Of Wine Jugs, Coffee Trays and Graffiti
Be sure to try the local wine in Greece which is called Hima, (χύμα). It loosely translates to bulk, unbottled or unpackaged – in other words wine straight from a barrel. It comes in various sizes, depending on how thirsty you are and it will be served in a coloured anodised jug and with glass tumblers. And remember that you order wine by the weight and one kilo is equivalent to a litre; the misokilo (μισόκιλο) is half a litre and the tetartaki is quarter of a litre of wine – but I ask you: WHO orders a quarter of a litre of wine these days?
Ask for lefko krasi (λευκό κρασί) or aspro (ασπρο) for white wine and kokino (κοκκινο) for red wine – though I’ve found it’s more like rose. And the beauty of Hima is it’s made without preservatives, additives or pesticides – so no headaches and no allergic reactions. And, when it’s past its prime it’s still sitting on your table, only this time as red wine vinegar for your Greek salad!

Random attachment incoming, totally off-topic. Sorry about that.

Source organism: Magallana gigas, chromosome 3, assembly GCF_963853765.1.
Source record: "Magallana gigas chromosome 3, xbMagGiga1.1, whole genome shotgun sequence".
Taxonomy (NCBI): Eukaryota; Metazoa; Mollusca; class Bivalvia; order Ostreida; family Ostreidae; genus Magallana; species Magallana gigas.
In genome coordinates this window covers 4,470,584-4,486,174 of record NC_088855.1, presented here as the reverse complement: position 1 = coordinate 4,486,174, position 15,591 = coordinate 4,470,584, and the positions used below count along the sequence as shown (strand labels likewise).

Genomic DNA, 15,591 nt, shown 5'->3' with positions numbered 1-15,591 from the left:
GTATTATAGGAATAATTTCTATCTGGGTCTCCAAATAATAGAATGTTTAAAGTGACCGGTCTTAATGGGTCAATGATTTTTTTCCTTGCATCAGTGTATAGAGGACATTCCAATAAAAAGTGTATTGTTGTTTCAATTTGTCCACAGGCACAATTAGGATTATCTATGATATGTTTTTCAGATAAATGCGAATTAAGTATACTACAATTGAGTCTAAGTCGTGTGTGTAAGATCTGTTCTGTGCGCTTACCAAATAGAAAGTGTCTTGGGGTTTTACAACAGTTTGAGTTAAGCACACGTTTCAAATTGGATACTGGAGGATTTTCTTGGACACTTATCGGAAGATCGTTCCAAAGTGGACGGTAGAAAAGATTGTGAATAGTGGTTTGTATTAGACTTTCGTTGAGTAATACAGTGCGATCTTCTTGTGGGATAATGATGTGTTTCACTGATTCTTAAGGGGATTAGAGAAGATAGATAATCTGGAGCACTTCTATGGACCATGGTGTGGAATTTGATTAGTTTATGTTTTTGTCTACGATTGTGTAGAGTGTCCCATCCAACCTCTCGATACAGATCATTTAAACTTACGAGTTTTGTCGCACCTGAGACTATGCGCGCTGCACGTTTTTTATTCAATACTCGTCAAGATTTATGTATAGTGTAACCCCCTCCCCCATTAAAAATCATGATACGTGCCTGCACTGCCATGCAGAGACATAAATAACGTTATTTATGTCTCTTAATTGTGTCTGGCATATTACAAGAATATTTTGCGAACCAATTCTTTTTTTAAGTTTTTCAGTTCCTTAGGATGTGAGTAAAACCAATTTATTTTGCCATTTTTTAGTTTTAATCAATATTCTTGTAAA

And if you see a Greek waiter scurrying in and out of people and traffic swinging a round tray with a funny handle… he’s delivering coffee and water in a traditional Greek waiter’s tray. It’s an integral part of the fabric of the coffee culture all over Greece and is designed using centripetal force and a unique triangular carrying handle. It enables one to speedily carry cups of coffee and glasses of water with one hand without spilling a drop. Ingenious!
And as for the graffitti… well that’s art in my books!